Special Order 20 Division 14 August 1917.

Special Order 20 Division 14 August 1917.

 

SPECIAL ORDER

 

After an enforced absence of some 4 months, I find myself again with the Division which I have already had the honour of commanding for over a year.

 

At the present time I consider myself particularly fortunate to be once more with the troops I know and trust so well.

 

There is no doubt in my mind that the hard work which all ranks have put in during the past 3 weeks – more often than not under heavy fire – will be crowned in a few days with as memorable a success as we achieved at GUILLEMONT last Autumn.  No praise can be too great for what the Artillery, Engineers, Machine-Gun Corps, and Pioneers have accomplished since the Division came to Belgium; and the same applies to the work of the Signal, Supply and Medical Services.

 

The gallant forcing of the STEENBEEK by the 59th Infantry Brigade today, in the teeth of severe opposition, has paved the way for the forthcoming attack by the 60th and 61st Infantry Brigades.

 

The spirit and determination that has been shown by everyone will, I am sure, in a very short time be rewarded, and the fame of the Division still further enhanced, by the capture of LANGEMARCK.

 

I feel I am amongst old friends once more.

 

  1. Douglas Smith Major General,

Commanding 20th Division

14th August 1917

War Diary of AA Laporte Payne 12 August 1917

War Diary of AA Laporte Payne

 

EXTRACTED FROM.

 

Brigade Diary, Personal Diary, Operation Orders, Note Books, Memoranda

Correspondence

—————–

 

12th August 1917

August 12, 1917.

Time does not hang heavily on our hands at present. But noise, rain and mud and the other usual concomitants of war in Belgium get a bit wearisome at times.  Though I must say I have never been so fit and well or eager to enjoy life as I am at present.  Just as the minor discomforts often become disproportionately momentous so with avidity we snatch at the trifling pleasures which this unnatural life sometimes offers us.  From a low view point the unevenness of existence appear unduly exalted.  Perhaps we do not things sub specie aeternitatis as we should.  The only true philosophy for the soldier is the Stoic.  I still carry Marcus Aurelius about with me.  It is curious to recollect that he wrote while on active service and at a time when the Roman Empire was just beginning to fall into decay.  I wonder whether our so-called civilization will go the same way.

 

We have been sending a lot of our men away on leave, those who have had none since they came out, poor fellows! So I am up early every morning to see that they go away properly dressed and that they leave behind their dangerous souvenirs.  Many are the precautions taken to see that the folk at home come to no harm.

 

I have just paid the battery three thousand francs, and now is tea time. After tea I am off to the gun-line.  It is delightful there now.  You cannot see the smoke or hear for the noise.  With luck I shall be back at midnight and without rain.  It will be a still greater relief if there is no traffic block on the road, and if the Boche does not take it into his head to start shelling.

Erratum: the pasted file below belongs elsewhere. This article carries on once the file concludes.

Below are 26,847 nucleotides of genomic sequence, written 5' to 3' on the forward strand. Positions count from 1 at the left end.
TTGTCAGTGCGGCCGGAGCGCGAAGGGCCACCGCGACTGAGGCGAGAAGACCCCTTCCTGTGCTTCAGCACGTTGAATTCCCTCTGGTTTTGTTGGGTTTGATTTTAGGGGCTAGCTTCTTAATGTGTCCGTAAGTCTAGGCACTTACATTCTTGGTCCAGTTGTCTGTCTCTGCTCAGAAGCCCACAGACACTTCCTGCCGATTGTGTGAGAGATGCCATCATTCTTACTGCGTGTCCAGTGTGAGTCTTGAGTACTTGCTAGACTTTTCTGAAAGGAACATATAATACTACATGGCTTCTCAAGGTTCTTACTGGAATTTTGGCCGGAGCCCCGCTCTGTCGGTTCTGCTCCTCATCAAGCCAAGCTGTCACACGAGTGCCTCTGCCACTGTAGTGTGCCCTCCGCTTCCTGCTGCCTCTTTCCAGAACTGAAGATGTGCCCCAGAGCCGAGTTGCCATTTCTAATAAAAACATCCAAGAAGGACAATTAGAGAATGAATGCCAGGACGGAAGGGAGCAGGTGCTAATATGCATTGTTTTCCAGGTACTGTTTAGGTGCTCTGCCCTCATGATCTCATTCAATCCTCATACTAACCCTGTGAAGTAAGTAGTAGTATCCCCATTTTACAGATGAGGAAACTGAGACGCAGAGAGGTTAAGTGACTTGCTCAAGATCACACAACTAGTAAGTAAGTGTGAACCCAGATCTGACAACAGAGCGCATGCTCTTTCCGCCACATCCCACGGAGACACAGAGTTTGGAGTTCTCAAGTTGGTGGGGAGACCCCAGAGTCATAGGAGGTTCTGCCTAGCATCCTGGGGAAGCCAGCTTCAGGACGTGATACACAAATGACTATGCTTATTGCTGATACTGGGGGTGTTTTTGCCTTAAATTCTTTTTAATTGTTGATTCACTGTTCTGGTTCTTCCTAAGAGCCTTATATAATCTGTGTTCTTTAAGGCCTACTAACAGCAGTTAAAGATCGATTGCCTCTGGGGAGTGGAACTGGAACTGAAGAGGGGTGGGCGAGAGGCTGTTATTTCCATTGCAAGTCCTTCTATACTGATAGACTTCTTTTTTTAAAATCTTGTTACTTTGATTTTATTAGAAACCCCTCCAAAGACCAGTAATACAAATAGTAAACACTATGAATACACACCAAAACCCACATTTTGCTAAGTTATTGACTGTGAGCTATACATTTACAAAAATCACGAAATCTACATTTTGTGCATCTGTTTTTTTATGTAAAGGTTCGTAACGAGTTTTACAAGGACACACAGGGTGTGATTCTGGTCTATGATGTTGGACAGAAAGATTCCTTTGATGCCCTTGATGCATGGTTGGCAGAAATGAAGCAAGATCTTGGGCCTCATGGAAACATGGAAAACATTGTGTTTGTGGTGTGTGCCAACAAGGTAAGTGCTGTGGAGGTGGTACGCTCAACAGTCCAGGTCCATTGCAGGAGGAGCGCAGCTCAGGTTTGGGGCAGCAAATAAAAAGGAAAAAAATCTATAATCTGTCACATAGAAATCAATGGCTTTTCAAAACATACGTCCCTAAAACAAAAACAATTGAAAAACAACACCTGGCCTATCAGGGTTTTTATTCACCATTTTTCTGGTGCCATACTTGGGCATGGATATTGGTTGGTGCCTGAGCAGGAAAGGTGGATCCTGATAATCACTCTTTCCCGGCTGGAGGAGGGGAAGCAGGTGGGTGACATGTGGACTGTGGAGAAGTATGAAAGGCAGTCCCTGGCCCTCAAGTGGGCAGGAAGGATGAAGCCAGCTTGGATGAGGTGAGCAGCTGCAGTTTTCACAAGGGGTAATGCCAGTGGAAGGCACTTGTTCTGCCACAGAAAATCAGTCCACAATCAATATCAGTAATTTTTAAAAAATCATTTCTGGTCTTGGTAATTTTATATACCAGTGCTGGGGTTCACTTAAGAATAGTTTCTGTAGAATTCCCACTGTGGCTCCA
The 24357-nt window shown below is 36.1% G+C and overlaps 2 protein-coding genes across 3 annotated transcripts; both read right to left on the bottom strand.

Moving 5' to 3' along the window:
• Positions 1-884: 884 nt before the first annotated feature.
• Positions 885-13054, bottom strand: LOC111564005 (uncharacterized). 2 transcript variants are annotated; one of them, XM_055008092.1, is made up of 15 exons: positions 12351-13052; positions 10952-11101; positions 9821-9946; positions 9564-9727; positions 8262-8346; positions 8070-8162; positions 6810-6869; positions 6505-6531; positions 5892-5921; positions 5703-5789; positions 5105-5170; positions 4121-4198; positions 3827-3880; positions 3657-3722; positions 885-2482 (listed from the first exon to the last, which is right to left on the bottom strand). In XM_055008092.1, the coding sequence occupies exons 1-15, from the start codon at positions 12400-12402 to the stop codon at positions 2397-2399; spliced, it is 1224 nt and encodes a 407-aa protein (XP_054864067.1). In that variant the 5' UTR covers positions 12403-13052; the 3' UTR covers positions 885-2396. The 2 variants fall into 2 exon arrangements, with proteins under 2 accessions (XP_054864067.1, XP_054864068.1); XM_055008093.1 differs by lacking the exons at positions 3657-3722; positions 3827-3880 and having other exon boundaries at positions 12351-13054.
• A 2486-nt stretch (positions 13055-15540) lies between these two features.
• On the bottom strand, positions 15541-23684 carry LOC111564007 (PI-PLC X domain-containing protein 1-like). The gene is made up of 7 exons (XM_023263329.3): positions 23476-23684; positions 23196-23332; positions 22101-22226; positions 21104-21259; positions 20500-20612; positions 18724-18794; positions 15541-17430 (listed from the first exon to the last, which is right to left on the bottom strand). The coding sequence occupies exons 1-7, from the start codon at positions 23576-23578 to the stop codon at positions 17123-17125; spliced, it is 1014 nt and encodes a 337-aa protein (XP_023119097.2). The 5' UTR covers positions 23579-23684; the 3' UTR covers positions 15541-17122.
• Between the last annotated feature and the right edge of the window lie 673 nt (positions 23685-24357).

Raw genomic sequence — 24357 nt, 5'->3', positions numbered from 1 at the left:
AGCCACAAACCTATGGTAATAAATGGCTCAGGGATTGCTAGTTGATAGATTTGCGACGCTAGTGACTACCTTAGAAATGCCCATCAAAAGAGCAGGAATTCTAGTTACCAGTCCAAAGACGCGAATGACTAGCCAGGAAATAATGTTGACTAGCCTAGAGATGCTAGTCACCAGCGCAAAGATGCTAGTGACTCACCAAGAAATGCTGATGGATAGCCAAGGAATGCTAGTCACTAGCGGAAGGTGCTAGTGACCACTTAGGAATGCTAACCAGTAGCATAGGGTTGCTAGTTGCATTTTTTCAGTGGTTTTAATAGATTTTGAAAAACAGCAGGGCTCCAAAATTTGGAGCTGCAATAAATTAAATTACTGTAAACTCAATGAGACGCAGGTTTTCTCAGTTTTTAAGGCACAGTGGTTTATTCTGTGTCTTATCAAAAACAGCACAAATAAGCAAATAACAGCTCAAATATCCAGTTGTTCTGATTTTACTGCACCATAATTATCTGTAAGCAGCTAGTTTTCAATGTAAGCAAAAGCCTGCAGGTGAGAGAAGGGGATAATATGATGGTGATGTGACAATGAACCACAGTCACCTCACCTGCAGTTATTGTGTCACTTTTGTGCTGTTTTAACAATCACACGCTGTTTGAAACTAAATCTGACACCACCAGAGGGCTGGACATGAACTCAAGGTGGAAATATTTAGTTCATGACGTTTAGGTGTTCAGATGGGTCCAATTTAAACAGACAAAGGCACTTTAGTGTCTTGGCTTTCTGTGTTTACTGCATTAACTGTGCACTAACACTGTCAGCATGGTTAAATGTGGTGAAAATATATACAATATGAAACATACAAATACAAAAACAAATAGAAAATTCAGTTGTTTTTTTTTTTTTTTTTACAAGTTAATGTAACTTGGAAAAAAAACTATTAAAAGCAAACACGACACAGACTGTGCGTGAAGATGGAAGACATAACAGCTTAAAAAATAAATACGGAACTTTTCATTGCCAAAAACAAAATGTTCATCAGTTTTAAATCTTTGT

The men are having a wretched time. I have not had the heart to damn them for not cleaning the vehicles and harness lately.  But there will come a day of reckoning.  The harness is filthy and red with rust, and there are four sheds of it, quite full.  And we are very short handed.  I am expecting a visit from the General soon, and he is a brute, who expects everything to be kept as if in barracks in peace time.  He has no experience of the conditions except for a fleeting glimpse occasionally, and no imagination sufficient for sympathetic consideration.  How a creature has the audacity to curse the infantry for being dirty or straggling after days in the line, let alone the heart to do it, beats me.  However I do not suppose he will get nearer the lines than the gate to the field, which has at least two foot of mud in the “fairway”.  He will certainly get his boots dirty if he negotiates it, and will make such a mess in his car.

 

I am enjoying myself with the horses.  I have found a broken down cottage, and in it I have stabled my own two horses, one of them the bay mare known in the Brigade as “that hot little devil”.  Room has also been found for the Major’s two horses, one of which won jumping at Aldershot, two belonging to a “wart” (subaltern), one a very good jumper, and another charger also a subaltern’s.  In all seven.  All these I ride in turn, sometimes as many as four a day.  Now they are all fit, and their coats looking fine.  They are better housed than their masters.  It is comical to see them tied up in the kitchen and best parlour, but they look all the better for being under cover and free from mud.

A.A. Laporte Payne letter to Muriel 12 August 1917

A.A. Laporte Payne letter to Muriel 12 August 1917

 

B.E.F.              August 12th 1917

 

Darling,

 

Time has never flown so fast. It is awful isn’t it?  Life will be over before we can properly enjoy it.  I have the capacity I think for thoroughly enjoying the ‘Good Things’ of life – although you might not think so – camp life, noise, mud, rain and the other concomitants of war are all very well but they get a bit wearisome and boring at times – although I must be fair and say that I have never been so well and more eager to enjoy things than I am at present.

 

Are you still enjoying the excellent society of Mrs Lowe and the air of Bagston Hill? Or have you wandered north in the company of your parents?  No post has come for me for the last three days – they have a spite against me in the Postal Service I think.